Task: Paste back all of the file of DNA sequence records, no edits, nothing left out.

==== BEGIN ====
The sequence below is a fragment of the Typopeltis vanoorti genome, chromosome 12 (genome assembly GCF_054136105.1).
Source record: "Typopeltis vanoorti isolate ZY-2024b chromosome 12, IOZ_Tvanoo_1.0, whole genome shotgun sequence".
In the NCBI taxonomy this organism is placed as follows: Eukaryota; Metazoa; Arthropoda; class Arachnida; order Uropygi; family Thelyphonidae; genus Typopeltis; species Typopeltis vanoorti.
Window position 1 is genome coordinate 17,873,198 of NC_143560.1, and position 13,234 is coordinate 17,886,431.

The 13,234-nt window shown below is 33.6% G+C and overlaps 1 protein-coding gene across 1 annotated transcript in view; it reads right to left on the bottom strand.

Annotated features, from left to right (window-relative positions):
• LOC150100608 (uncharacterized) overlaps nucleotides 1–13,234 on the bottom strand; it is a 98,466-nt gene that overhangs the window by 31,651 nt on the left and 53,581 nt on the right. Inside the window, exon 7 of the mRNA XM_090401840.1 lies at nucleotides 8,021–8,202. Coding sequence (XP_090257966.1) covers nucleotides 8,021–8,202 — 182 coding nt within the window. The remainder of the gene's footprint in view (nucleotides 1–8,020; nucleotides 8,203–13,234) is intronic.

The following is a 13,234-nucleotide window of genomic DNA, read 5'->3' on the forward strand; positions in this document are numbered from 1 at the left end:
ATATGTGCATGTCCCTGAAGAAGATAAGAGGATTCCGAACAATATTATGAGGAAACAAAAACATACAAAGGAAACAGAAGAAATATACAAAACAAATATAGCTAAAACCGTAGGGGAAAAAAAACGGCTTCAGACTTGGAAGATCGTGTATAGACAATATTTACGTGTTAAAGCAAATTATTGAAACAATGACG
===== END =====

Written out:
The sequence below is a fragment of the Typopeltis vanoorti genome, chromosome 12 (genome assembly GCF_054136105.1).
Source record: "Typopeltis vanoorti isolate ZY-2024b chromosome 12, IOZ_Tvanoo_1.0, whole genome shotgun sequence".
In the NCBI taxonomy this organism is placed as follows: Eukaryota; Metazoa; Arthropoda; class Arachnida; order Uropygi; family Thelyphonidae; genus Typopeltis; species Typopeltis vanoorti.
Window position 1 is genome coordinate 17,873,198 of NC_143560.1, and position 13,234 is coordinate 17,886,431.

The 13,234-nt window shown below is 33.6% G+C and overlaps 1 protein-coding gene across 1 annotated transcript in view; it reads right to left on the bottom strand.

Annotated features, from left to right (window-relative positions):
• LOC150100608 (uncharacterized) overlaps nucleotides 1–13,234 on the bottom strand; it is a 98,466-nt gene that overhangs the window by 31,651 nt on the left and 53,581 nt on the right. Inside the window, exon 7 of the mRNA XM_090401840.1 lies at nucleotides 8,021–8,202. Coding sequence (XP_090257966.1) covers nucleotides 8,021–8,202 — 182 coding nt within the window. The remainder of the gene's footprint in view (nucleotides 1–8,020; nucleotides 8,203–13,234) is intronic.

The following is a 13,234-nucleotide window of genomic DNA, read 5'->3' on the forward strand; positions in this document are numbered from 1 at the left end:
ATATGTGCATGTCCCTGAAGAAGATAAGAGGATTCCGAACAATATTATGAGGAAACAAAAACATACAAAGGAAACAGAAGAAATATACAAAACAAATATAGCTAAAACCGTAGGGGAAAAAAAACGGCTTCAGACTTGGAAGATCGTGTATAGACAATATTTACGTGTTAAAGCAAATTATTGAAACAATGACG